LIFESTYLE

26% Smartphone Users In UK Have Sexually Fantasised About Their Voice Assistant, Study Finds

What's going to be the future of love?

07/04/2017 1:42 PM IST | Updated 07/04/2017 3:32 PM IST
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Remember that episode of Westworld where the grieving widow uses technology to fill the void left by the husband's sudden demise? Turns out, reality is not too far behind the futuristic TV series — for 26 percent of UK, at least.

According to research conducted on voice technology and digital assistants by J. Walter Thompson Innovation Group and Mindshare Futures, just a little over a quarter of the respondents had had sexual fantasies about their voice assistant. Sexual fantasies about Siri. Or Alexa. Or Cortana. Or Google Assistant. Or or any of the dozens of available "home companion" gadgets and software.

Weird? Interesting? Or, just a tad bit extreme? Maybe a little of all three.

37 percent of regular users said that they "loved their digital assistants so much, they wished it were a real person.

These carnal yearnings stem from a growing dependence and love. No really, love. Which could well mean that these feelings will only grow as AI and voice technology become more sophisticated, integrated and predictive.

According to the report, 32 percent of smartphone users are excited about a future where their "voice assistant will anticipate what [they] need and take actions or make suggestions." And, 37 percent of regular users said that they "loved their digital assistants so much, they wished it were a real person." This, of course, chimes with the 70 percent users who said that when they talk to their voice assistant, they want to feel like they're talking to a real human being.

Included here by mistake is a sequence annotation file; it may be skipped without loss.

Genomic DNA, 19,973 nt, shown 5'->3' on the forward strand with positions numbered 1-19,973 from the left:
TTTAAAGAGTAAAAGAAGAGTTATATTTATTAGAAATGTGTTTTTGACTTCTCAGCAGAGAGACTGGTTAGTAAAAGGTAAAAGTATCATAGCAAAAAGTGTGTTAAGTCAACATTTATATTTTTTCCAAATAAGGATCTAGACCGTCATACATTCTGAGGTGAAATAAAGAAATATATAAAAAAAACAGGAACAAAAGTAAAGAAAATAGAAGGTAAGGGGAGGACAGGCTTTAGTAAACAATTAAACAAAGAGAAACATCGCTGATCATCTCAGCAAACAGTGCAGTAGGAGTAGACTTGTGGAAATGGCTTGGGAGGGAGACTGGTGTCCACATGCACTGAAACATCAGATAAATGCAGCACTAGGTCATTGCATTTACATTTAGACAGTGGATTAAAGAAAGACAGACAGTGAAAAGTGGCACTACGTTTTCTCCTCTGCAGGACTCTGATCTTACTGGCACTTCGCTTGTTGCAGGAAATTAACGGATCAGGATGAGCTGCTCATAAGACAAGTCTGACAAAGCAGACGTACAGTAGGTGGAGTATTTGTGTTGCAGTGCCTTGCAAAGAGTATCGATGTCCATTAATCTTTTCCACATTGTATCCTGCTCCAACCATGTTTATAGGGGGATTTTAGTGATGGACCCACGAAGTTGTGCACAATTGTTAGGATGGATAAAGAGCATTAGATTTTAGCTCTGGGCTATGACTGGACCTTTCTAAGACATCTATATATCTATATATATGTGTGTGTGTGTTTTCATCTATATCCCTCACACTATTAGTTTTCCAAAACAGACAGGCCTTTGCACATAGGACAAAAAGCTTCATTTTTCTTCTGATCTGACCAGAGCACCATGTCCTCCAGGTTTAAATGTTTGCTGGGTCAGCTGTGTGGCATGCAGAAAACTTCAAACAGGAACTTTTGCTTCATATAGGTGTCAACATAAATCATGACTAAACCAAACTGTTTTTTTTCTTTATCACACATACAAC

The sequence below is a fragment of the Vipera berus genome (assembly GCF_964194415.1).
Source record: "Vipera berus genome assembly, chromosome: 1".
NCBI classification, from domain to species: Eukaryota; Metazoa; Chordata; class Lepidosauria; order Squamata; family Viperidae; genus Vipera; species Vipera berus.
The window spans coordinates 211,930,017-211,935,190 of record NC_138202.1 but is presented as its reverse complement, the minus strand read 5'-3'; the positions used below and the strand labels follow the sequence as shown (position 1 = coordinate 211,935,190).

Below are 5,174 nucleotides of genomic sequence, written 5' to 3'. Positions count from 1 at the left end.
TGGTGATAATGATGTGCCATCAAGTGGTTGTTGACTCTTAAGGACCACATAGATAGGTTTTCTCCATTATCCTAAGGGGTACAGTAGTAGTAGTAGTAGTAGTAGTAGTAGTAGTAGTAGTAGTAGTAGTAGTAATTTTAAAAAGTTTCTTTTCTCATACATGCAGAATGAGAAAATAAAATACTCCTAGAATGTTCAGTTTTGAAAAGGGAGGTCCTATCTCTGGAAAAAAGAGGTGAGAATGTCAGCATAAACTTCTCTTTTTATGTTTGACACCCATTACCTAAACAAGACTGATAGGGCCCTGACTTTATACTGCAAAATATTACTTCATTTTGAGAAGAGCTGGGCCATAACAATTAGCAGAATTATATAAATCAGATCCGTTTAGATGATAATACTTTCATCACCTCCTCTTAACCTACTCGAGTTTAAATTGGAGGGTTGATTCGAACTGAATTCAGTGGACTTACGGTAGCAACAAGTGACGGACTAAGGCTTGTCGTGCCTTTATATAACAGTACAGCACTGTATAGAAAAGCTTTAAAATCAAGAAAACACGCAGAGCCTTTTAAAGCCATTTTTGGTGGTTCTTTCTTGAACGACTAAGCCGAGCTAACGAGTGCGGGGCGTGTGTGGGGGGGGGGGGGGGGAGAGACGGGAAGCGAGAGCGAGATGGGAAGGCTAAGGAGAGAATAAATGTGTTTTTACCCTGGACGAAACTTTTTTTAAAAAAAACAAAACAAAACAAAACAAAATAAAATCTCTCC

44 percent users said voice technology will increase human interaction because people won't be looking down at their screens anymore.

Strangely, even as these numbers indicate a growing dependence on technology, not just for the sake of convenience, but emotionally as well, users seem to have an unorthodox take on the trend — 44 percent of smartphone users said they believe voice technology will increase human interaction because people won't be looking down at their screens all the time anymore.

In this unsettling but understandable confluence of emotions and experiences that make humans, well, humans, and technology, what is the future of love? Will it die? Or, is the anthropomorphisation of voice assistants going to be an acceptable alternative?

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